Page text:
Politics is finally organizing around education again. And no one is on Kelli Stargel’s side but the Common Core lickspittles like Travis Pillow at Jeb’s foundation — and people like Joe Negron and Richard Corcoran. If I was wrong, Kelli Stargel would be out and about talking about how awesome her policies are. She’s hiding while I pound away.
If we win this fight, we can rebuild with the state as an actual partner and start growing the savings account again. If we lose, we’re doomed anyway. Either way, it makes no sense to hoard resources now.
There will be no plan or help from this state government
Lynn Wilson made a great point in the Title 1 theft story that Madison Fantozzi wrote for The Ledger.
[Wilson] added that if there is intent to move to a system that is majority charters, the process to fund districts left with students with the most challenges in traditional schools needs to start now.
That’s totally true in a good faith world. But that’s not our world. The “process to fund districts left with students with the most challenges” is not going to start. Ever. Everyone must come to terms with that. You want it to be one way; but it’s the other.
As I’ve said before, our legislators want to destroy the traditional schools and replace them with nothing. Lynn has a hard time wrapping his head around that. But he shouldn’t. He watched Kelli Stargel’s VAM equation do it at our middle schools over the summer. Gut the teaching staff against principals’ will and replace it with nothing. Literally. And then pay useless consultants because the state wanted us to. That’s the closest thing to a comprehensive education plan your state government has.
Indeed, all we’re doing with our “savings account” is hoarding cash so that Kelli Stargel and state government can find a way to divert it — perhaps to the “Profitable Group” School of Fraud coming to South Lakeland. All we’re doing is hoarding money for Rep. Jamie Grant of Hillsborough County, who is on the board of that morally fraudulent school. See the image below.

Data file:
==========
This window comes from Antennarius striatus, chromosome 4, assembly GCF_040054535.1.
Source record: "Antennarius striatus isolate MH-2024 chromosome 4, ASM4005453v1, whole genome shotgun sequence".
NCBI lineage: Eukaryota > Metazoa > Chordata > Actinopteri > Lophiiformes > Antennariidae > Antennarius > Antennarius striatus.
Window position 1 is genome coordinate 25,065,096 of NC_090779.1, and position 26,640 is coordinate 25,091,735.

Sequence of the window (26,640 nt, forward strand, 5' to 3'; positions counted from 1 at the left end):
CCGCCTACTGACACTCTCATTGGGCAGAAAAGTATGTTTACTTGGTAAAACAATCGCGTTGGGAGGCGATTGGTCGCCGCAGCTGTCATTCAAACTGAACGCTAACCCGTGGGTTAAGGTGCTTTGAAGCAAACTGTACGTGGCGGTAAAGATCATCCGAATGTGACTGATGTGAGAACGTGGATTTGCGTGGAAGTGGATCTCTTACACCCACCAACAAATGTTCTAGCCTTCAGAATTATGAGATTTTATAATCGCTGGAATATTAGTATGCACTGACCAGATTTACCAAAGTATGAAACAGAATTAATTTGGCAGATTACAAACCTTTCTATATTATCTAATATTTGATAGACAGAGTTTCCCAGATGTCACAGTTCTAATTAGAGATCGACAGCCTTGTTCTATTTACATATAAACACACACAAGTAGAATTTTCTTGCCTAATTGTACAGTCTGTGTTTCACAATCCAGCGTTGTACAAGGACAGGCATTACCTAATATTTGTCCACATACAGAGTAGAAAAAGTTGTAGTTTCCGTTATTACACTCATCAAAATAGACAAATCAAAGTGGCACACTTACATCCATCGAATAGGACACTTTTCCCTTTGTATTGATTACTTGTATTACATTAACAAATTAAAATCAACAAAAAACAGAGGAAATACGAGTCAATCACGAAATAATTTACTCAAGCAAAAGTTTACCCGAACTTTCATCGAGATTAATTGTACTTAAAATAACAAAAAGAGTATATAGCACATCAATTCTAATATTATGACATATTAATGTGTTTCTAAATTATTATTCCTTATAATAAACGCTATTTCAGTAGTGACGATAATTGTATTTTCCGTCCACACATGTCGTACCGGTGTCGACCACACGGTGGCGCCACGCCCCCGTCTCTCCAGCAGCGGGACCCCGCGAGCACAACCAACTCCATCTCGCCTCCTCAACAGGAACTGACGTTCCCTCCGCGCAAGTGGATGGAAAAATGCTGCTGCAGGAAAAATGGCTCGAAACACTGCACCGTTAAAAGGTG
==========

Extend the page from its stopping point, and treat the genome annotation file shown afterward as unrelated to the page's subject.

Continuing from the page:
Instead, we need to get as many resources as we can into our people’s hands. Now. If for no other reason than to prevent state-sanctioned looting.
Failure is always, always, always an option
My community voted for me overwhelmingly, I think, because I told them I would fight this fight for them. I meant it.
But fighting does not guarantee winning. Failure and loss are always options. I have taken dead aim at Kelli Stargel’s career and reputation. Because she deserves it. But she could well beat us. Maybe I will lose in 2020. Maybe the public wants to destroy traditional public schools and replace them with nothing.
I see no real indication of that. But it’s also true that party inertia in a red county is powerful. You can get away with almost anything at the state level if you have an R by your name in Polk County. (I’m an NPA, for what it’s worth.) It is extremely difficult to personalize policy maker and outcome at the legislative level. But that’s what I’m trying to do.
If we are going to win, we are going to have to relentlessly tie individual names and actions to the destruction of public schools. We are going to have to convince people to act and vote outside their comfortable party contours.
I am all-in on that process. I’m not afraid to lose, although I do fear the community consequences of losing. The consequences for not fighting are just as dire, though. We are in a war for the existence of community education against our own state government.
The first step in winning that war is not to fight it on behalf of our enemies. End the impasse. And pick a side. Now.